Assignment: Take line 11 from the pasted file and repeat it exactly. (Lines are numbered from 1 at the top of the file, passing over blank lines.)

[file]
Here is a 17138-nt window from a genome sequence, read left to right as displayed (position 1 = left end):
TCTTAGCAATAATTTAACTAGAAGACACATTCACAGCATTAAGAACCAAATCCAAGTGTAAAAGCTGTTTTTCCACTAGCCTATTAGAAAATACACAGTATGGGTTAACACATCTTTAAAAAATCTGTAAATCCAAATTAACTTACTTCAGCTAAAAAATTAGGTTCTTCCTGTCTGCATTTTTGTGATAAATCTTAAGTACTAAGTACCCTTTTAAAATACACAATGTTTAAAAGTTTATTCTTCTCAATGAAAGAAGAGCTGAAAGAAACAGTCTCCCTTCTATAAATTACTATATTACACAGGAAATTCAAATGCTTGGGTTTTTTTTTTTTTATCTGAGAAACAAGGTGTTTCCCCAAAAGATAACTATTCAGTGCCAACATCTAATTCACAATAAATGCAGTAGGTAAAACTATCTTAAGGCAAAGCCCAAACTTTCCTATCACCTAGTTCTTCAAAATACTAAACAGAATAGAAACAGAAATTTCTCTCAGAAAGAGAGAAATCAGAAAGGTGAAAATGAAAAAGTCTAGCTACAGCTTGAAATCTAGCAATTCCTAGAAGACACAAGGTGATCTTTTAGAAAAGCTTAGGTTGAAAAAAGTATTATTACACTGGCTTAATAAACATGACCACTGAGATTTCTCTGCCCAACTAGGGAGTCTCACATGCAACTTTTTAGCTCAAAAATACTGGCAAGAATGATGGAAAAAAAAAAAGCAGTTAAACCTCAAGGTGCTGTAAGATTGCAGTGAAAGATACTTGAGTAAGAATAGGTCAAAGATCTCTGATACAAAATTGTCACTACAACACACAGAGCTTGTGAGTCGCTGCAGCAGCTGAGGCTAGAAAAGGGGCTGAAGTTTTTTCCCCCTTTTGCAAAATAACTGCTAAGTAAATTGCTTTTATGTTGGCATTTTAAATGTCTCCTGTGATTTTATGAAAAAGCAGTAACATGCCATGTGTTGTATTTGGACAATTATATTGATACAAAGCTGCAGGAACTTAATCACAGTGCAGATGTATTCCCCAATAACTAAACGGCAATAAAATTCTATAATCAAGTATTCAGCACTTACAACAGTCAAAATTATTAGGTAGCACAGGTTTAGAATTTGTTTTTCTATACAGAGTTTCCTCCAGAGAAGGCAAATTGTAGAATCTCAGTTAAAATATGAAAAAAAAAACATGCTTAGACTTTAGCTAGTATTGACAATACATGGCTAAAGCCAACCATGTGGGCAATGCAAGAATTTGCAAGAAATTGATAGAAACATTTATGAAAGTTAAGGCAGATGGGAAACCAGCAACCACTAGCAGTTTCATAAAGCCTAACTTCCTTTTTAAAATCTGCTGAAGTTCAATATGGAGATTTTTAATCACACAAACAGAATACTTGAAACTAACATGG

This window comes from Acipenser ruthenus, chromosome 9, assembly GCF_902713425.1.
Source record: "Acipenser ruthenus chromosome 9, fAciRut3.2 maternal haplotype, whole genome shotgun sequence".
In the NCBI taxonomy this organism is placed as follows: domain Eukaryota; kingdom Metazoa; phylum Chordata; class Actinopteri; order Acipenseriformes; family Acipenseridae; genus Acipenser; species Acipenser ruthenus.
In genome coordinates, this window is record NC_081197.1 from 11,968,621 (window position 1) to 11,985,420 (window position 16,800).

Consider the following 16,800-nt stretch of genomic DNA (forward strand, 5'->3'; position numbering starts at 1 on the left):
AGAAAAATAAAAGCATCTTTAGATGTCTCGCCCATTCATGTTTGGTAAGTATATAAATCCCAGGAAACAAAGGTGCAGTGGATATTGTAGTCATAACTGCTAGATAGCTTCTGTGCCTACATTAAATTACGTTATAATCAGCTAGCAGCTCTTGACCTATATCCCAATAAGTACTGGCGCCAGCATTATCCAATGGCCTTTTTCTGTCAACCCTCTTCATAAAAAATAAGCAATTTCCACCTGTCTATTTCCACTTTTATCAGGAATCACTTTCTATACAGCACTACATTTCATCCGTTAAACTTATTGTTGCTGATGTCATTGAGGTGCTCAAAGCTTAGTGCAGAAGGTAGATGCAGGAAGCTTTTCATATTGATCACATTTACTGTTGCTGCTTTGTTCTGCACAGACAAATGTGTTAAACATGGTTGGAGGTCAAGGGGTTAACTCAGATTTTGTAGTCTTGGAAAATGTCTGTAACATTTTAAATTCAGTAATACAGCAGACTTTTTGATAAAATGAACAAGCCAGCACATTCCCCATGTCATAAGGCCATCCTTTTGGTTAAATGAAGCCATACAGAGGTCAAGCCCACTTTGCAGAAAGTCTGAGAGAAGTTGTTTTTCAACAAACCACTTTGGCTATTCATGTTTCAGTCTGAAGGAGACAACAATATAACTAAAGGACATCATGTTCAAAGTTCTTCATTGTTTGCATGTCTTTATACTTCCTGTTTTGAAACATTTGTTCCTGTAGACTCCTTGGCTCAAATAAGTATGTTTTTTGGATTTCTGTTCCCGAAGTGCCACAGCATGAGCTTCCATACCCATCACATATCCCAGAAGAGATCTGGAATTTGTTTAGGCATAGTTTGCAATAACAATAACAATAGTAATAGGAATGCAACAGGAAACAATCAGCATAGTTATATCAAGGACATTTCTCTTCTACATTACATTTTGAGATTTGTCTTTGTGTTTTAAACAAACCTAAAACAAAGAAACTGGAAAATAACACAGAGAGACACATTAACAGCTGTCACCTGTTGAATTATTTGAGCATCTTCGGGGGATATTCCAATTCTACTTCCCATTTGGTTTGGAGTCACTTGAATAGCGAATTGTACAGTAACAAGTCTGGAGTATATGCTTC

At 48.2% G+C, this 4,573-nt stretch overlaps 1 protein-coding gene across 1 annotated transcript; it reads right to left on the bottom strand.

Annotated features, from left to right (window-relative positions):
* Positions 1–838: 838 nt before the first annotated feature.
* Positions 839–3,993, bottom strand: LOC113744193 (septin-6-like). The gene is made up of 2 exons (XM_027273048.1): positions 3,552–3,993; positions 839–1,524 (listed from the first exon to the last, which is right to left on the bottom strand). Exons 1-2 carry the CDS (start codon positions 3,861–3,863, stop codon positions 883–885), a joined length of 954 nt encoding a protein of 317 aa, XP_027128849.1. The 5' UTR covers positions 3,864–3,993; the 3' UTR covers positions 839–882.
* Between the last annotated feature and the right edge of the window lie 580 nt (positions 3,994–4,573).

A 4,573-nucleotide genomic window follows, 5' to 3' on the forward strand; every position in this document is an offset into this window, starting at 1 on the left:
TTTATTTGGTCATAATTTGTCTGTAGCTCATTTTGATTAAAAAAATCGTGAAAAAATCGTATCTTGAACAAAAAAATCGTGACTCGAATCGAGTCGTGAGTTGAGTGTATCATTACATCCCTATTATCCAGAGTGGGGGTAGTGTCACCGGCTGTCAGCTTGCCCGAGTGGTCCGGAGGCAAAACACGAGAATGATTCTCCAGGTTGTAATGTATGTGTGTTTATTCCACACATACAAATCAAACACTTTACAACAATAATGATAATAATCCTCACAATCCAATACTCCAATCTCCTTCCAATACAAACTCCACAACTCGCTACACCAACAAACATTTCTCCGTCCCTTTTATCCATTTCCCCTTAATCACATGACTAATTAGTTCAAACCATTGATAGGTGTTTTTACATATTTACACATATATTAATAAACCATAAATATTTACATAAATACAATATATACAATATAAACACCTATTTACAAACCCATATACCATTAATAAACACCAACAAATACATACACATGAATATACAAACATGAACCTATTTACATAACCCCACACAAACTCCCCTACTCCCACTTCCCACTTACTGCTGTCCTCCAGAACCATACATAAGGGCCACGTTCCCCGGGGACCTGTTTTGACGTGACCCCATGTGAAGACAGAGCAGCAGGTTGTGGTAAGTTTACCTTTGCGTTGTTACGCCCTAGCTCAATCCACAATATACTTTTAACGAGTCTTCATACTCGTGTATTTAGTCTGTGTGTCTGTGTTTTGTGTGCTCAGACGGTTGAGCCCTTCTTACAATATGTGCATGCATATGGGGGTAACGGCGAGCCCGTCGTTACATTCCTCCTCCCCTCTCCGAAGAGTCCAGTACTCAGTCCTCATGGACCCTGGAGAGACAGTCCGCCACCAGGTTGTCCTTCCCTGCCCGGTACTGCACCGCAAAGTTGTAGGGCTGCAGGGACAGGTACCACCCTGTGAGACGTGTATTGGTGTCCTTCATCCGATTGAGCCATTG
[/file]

* Positions 1–838: 838 nt before the first annotated feature.